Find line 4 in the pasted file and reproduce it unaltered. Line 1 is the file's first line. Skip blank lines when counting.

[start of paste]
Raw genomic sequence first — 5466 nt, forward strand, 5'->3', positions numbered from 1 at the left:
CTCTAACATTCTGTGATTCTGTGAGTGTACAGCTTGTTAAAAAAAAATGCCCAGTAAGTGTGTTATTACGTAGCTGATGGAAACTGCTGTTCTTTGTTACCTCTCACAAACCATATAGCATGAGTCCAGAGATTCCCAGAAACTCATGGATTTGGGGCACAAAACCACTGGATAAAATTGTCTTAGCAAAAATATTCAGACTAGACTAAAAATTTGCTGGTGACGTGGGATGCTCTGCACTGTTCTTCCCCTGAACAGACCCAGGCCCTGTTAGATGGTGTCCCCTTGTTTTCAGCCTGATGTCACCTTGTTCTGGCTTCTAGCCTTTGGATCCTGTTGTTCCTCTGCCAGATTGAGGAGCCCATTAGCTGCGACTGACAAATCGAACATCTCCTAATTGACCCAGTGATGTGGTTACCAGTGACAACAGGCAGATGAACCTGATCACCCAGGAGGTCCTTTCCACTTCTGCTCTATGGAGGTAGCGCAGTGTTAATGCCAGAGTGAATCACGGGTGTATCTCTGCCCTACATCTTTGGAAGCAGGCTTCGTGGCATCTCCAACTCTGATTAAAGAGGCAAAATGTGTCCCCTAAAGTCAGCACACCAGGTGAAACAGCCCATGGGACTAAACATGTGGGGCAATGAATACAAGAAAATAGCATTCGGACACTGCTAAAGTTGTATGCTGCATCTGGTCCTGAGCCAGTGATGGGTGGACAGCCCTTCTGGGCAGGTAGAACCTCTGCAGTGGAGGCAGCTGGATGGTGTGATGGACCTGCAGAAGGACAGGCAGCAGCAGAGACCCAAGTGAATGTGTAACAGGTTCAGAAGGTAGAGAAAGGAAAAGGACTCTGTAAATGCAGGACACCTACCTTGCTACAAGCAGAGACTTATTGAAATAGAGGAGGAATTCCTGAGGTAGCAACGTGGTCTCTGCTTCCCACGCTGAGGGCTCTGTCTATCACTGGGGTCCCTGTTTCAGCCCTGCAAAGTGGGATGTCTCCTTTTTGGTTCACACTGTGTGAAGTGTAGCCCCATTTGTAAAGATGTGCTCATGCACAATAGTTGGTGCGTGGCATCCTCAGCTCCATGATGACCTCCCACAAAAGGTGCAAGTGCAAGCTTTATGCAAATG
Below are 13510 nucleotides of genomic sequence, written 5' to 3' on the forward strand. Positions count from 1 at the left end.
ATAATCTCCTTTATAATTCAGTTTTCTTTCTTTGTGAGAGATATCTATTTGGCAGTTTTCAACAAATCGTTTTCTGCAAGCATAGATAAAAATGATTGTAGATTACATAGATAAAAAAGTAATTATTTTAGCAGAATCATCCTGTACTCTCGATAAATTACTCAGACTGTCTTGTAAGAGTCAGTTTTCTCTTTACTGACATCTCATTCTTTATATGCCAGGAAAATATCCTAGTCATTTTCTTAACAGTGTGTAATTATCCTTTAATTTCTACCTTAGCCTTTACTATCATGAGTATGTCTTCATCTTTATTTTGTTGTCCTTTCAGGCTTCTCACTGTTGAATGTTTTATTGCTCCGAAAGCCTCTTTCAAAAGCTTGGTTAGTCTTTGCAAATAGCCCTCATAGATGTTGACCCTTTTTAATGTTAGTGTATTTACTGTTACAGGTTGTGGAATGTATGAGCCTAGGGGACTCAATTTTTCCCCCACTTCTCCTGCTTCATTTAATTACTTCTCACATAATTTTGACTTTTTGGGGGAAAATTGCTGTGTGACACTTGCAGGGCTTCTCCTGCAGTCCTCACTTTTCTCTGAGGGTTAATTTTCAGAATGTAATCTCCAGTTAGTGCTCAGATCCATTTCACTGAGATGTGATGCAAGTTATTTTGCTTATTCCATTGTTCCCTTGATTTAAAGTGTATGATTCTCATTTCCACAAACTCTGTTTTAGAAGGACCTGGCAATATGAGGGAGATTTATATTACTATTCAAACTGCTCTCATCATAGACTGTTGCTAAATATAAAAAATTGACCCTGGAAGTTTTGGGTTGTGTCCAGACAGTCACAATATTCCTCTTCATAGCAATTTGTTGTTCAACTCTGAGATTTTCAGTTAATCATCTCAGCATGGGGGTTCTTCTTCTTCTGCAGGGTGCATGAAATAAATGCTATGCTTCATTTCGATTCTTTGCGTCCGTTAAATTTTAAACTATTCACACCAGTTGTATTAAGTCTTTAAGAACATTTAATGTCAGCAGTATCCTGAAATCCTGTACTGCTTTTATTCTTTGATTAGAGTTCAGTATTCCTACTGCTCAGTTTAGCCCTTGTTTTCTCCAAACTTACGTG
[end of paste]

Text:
ATAATCTCCTTTATAATTCAGTTTTCTTTCTTTGTGAGAGATATCTATTTGGCAGTTTTCAACAAATCGTTTTCTGCAAGCATAGATAAAAATGATTGTAGATTACATAGATAAAAAAGTAATTATTTTAGCAGAATCATCCTGTACTCTCGATAAATTACTCAGACTGTCTTGTAAGAGTCAGTTTTCTCTTTACTGACATCTCATTCTTTATATGCCAGGAAAATATCCTAGTCATTTTCTTAACAGTGTGTAATTATCCTTTAATTTCTACCTTAGCCTTTACTATCATGAGTATGTCTTCATCTTTATTTTGTTGTCCTTTCAGGCTTCTCACTGTTGAATGTTTTATTGCTCCGAAAGCCTCTTTCAAAAGCTTGGTTAGTCTTTGCAAATAGCCCTCATAGATGTTGACCCTTTTTAATGTTAGTGTATTTACTGTTACAGGTTGTGGAATGTATGAGCCTAGGGGACTCAATTTTTCCCCCACTTCTCCTGCTTCATTTAATTACTTCTCACATAATTTTGACTTTTTGGGGGAAAATTGCTGTGTGACACTTGCAGGGCTTCTCCTGCAGTCCTCACTTTTCTCTGAGGGTTAATTTTCAGAATGTAATCTCCAGTTAGTGCTCAGATCCATTTCACTGAGATGTGATGCAAGTTATTTTGCTTATTCCATTGTTCCCTTGATTTAAAGTGTATGATTCTCATTTCCACAAACTCTGTTTTAGAAGGACCTGGCAATATGAGGGAGATTTATATTACTATTCAAACTGCTCTCATCATAGACTGTTGCTAAATATAAAAAATTGACCCTGGAAGTTTTGGGTTGTGTCCAGACAGTCACAATATTCCTCTTCATAGCAATTTGTTGTTCAACTCTGAGATTTTCAGTTAATCATCTCAGCATGGGGGTTCTTCTTCTTCTGCAGGGTGCATGAAATAAATGCTATGCTTCATTTCGATTCTTTGCGTCCGTTAAATTTTAAACTATTCACACCAGTTGTATTAAGTCTTTAAGAACATTTAATGTCAGCAGTATCCTGAAATCCTGTACTGCTTTTATTCTTTGATTAGAGTTCAGTATTCCTACTGCTCAGTTTAGCCCTTGTTTTCTCCAAACTTACGTG